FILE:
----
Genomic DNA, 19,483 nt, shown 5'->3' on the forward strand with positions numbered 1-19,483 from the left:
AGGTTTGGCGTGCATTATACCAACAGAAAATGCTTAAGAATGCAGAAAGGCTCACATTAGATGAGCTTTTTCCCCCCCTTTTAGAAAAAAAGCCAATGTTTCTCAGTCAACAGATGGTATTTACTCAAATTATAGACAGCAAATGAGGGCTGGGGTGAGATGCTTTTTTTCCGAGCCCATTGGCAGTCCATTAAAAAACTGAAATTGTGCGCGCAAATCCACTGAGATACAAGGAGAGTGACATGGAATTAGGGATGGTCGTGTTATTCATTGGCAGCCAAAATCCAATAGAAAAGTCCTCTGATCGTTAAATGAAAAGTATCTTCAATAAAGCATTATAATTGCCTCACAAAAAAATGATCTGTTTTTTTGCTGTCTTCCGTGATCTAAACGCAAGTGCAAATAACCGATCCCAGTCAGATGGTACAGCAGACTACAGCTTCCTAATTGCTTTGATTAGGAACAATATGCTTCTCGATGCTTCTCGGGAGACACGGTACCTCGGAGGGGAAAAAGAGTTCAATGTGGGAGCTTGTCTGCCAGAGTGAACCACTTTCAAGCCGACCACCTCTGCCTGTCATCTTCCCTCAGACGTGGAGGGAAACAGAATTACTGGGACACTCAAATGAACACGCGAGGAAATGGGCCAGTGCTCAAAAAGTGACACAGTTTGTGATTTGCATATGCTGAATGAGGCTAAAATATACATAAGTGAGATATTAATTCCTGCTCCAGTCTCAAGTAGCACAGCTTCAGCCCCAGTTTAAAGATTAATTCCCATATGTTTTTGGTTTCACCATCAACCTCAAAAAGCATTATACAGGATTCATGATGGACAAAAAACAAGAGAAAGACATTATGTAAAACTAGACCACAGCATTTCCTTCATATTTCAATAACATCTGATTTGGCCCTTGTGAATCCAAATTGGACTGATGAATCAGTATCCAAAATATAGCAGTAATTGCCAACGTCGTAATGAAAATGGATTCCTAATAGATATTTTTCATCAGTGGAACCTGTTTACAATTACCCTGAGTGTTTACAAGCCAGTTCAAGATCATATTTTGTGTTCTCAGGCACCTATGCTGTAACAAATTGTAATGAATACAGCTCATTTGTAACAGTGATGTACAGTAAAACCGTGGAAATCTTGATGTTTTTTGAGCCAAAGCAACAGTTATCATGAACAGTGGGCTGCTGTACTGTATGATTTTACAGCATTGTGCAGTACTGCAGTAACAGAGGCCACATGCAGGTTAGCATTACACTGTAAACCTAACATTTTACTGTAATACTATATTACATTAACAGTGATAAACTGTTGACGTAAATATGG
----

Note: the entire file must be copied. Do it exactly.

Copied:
Genomic DNA, 19,483 nt, shown 5'->3' on the forward strand with positions numbered 1-19,483 from the left:
AGGTTTGGCGTGCATTATACCAACAGAAAATGCTTAAGAATGCAGAAAGGCTCACATTAGATGAGCTTTTTCCCCCCCTTTTAGAAAAAAAGCCAATGTTTCTCAGTCAACAGATGGTATTTACTCAAATTATAGACAGCAAATGAGGGCTGGGGTGAGATGCTTTTTTTCCGAGCCCATTGGCAGTCCATTAAAAAACTGAAATTGTGCGCGCAAATCCACTGAGATACAAGGAGAGTGACATGGAATTAGGGATGGTCGTGTTATTCATTGGCAGCCAAAATCCAATAGAAAAGTCCTCTGATCGTTAAATGAAAAGTATCTTCAATAAAGCATTATAATTGCCTCACAAAAAAATGATCTGTTTTTTTGCTGTCTTCCGTGATCTAAACGCAAGTGCAAATAACCGATCCCAGTCAGATGGTACAGCAGACTACAGCTTCCTAATTGCTTTGATTAGGAACAATATGCTTCTCGATGCTTCTCGGGAGACACGGTACCTCGGAGGGGAAAAAGAGTTCAATGTGGGAGCTTGTCTGCCAGAGTGAACCACTTTCAAGCCGACCACCTCTGCCTGTCATCTTCCCTCAGACGTGGAGGGAAACAGAATTACTGGGACACTCAAATGAACACGCGAGGAAATGGGCCAGTGCTCAAAAAGTGACACAGTTTGTGATTTGCATATGCTGAATGAGGCTAAAATATACATAAGTGAGATATTAATTCCTGCTCCAGTCTCAAGTAGCACAGCTTCAGCCCCAGTTTAAAGATTAATTCCCATATGTTTTTGGTTTCACCATCAACCTCAAAAAGCATTATACAGGATTCATGATGGACAAAAAACAAGAGAAAGACATTATGTAAAACTAGACCACAGCATTTCCTTCATATTTCAATAACATCTGATTTGGCCCTTGTGAATCCAAATTGGACTGATGAATCAGTATCCAAAATATAGCAGTAATTGCCAACGTCGTAATGAAAATGGATTCCTAATAGATATTTTTCATCAGTGGAACCTGTTTACAATTACCCTGAGTGTTTACAAGCCAGTTCAAGATCATATTTTGTGTTCTCAGGCACCTATGCTGTAACAAATTGTAATGAATACAGCTCATTTGTAACAGTGATGTACAGTAAAACCGTGGAAATCTTGATGTTTTTTGAGCCAAAGCAACAGTTATCATGAACAGTGGGCTGCTGTACTGTATGATTTTACAGCATTGTGCAGTACTGCAGTAACAGAGGCCACATGCAGGTTAGCATTACACTGTAAACCTAACATTTTACTGTAATACTATATTACATTAACAGTGATAAACTGTTGACGTAAATATGG